In the array of problems with getting people to wear helmets, even religion can be a sticking point. In India, helmets were optional for women in the past because of complaints from the Sikh community that women could not wear anything on their heads but scarves or turban. Sixty-three women died in motorcycle accidents in Delhi last year according to a blog published on the Wall Street Journal India site. The blog reports that although men make up the majority of riders a disproportionate number of women die or suffer head injuries. So the rules changed; women without helmets will be fined unless they are Sikh. It's now up to women to prove they are Sikh when they are stopped by the police.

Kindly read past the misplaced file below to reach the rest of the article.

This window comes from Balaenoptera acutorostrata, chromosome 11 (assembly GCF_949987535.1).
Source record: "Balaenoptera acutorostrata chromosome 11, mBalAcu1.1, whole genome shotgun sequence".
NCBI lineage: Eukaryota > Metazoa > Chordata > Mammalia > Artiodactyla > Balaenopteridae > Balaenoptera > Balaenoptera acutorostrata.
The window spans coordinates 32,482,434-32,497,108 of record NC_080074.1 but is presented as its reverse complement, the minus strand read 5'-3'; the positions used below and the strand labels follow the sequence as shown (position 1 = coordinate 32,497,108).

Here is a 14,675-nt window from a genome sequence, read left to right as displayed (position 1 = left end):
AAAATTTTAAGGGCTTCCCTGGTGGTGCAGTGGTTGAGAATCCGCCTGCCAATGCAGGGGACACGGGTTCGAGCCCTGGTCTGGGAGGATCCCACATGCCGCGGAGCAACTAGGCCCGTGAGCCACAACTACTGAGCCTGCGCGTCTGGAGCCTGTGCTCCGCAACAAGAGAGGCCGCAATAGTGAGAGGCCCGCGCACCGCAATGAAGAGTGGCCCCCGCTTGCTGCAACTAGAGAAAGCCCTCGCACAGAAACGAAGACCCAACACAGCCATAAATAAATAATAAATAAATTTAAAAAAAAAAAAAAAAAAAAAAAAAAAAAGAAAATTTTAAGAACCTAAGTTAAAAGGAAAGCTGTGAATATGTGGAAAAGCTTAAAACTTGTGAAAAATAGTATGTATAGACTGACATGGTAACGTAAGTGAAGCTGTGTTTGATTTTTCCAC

In this year's road safety week in India (January 11- 17) transport officials have made mandatory helmets part of their platform,
Regional Transport Officer Bhadru Nayak speaking to press Picture from Hans India
And, as part of a month-long campaign to make riders and car drivers more conscious of safety, police gave more than 200 helmets away on January 3 to two-wheel riders who didn't have one in an event called Joy of Giving. Riders obeying the law got pens and flowers. Officials are certainly trying to get helmets on as many heads as they can.